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"Prove that [itex]x^2 - 1=0[/itex]" has infinitely many solutions in the division ring Q of quaternions."

The Quaternions are presented in my book in the representation as two-by-two square matrices over ℂ. The book gives that for a quaternion

(sorry for the terrible notation, I wasn't able to figure out how to do a matrix in here and I didn't want to do the tex by hand)

[itex]\stackrel{a+bi\ \ c+di}{-c+di\ \ a-bi}[/itex]

has inverse

[itex]\frac{1}{a^2+b^2+c^2+d^2}\stackrel{a-bi\ \ -c-di}{c-di\ \ a+bi}[/itex].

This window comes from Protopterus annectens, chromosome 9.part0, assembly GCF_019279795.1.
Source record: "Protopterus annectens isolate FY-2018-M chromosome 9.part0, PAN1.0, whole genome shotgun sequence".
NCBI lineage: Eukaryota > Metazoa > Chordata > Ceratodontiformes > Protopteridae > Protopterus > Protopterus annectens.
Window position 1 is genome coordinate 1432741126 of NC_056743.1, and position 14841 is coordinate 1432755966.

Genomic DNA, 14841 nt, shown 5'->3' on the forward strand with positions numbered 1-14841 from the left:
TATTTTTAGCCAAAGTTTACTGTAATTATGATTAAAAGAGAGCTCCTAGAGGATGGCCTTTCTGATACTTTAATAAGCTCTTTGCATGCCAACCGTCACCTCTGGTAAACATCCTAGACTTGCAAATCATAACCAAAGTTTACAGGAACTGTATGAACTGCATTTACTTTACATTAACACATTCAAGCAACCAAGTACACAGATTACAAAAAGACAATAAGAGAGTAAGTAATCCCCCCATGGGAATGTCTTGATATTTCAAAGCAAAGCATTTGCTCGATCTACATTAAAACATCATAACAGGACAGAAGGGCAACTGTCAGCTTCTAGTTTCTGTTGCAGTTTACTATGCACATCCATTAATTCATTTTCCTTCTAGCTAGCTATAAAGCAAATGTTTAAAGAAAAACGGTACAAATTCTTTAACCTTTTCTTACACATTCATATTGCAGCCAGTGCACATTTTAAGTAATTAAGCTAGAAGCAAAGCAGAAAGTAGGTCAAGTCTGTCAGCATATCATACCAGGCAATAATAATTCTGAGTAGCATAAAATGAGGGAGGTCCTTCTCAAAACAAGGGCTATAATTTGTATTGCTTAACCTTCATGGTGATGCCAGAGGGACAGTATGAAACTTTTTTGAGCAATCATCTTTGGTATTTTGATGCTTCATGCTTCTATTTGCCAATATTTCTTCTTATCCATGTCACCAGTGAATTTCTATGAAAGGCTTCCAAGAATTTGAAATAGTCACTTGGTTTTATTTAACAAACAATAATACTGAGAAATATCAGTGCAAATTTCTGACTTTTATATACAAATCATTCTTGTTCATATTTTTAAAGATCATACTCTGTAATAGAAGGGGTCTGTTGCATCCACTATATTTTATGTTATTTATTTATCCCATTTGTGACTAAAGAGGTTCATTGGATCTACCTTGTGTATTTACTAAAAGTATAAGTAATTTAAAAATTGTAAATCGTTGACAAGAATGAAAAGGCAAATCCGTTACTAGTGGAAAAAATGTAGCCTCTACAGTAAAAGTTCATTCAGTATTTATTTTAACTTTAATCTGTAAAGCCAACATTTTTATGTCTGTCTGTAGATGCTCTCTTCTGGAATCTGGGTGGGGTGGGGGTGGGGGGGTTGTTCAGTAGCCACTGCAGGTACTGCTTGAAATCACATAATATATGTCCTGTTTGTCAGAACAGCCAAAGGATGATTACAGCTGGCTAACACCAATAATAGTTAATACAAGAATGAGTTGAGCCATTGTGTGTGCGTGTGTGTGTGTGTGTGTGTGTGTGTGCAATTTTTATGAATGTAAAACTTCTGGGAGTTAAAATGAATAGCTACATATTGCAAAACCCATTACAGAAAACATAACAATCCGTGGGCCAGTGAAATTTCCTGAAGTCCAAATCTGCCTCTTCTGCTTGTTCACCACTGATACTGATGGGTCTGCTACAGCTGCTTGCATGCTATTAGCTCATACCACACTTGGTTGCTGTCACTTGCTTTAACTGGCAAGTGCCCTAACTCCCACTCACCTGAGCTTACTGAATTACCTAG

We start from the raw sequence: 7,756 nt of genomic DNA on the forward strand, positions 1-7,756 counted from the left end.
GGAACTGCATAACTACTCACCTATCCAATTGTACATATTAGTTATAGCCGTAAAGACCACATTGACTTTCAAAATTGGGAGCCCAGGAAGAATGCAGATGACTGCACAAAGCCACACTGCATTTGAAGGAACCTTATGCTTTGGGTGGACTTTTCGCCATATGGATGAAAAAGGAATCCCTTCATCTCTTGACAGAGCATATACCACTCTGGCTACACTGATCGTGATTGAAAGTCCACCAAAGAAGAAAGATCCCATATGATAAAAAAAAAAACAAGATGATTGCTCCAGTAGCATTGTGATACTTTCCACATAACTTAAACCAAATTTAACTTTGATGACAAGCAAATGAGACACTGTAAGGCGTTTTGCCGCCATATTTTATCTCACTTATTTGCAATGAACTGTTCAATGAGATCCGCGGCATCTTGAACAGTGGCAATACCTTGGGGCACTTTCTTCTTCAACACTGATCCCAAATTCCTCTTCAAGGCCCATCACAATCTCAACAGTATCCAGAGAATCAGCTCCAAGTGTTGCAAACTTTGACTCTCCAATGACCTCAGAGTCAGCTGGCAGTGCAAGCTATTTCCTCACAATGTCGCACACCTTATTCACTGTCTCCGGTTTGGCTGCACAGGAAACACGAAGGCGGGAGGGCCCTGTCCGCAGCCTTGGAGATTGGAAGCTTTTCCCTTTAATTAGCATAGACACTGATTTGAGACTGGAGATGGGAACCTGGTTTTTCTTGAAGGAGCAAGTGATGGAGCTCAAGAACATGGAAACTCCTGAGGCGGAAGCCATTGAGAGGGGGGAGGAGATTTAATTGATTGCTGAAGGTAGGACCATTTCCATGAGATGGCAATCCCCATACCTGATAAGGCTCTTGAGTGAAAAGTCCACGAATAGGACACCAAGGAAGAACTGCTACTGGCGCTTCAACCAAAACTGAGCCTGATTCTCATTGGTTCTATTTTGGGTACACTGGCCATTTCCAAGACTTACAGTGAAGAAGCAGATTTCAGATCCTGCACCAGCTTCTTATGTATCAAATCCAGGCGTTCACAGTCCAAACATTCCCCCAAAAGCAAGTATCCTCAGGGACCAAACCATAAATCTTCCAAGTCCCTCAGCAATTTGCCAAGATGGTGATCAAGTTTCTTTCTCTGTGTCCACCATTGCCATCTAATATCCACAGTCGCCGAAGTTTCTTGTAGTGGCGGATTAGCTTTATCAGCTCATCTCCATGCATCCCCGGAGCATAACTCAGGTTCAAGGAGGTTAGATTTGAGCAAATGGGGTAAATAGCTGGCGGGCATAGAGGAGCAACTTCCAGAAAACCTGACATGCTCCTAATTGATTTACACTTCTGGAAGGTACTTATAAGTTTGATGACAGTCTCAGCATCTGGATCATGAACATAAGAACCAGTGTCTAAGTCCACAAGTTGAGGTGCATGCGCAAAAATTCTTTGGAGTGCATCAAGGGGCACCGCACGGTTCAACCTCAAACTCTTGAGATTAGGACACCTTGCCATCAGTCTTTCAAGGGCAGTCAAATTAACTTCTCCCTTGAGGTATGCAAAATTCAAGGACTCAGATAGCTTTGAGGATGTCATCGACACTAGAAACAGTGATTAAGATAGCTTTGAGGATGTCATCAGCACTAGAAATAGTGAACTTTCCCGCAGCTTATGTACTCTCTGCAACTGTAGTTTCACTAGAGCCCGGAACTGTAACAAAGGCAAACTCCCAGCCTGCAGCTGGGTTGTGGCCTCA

Now if [itex]x^2-1=0[/itex], then clearly [itex]x=x^{-1}[/itex]. This means that the individual components must be equal, so a+bi is a real multiple of its conjugate, which requires that it is real, and that multiple is one, or that it is imaginary, and that multiple is -1. Since the multiple is identically positive (sum of squares) b=d=0, and since the multiple must equal 1, [itex]a^2+c^2=1[/itex]. This gives us

[itex]\stackrel{a\ \ c}{-c\ \ a}=\stackrel{a\ \ -c}{c\ \ a}[/itex],

so c=-c=0. Therefore, a=1, which seems to imply that 1 (the quaternion unity) is the unique solution.

What am I missing?

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# Quaternion Polynomial Equation

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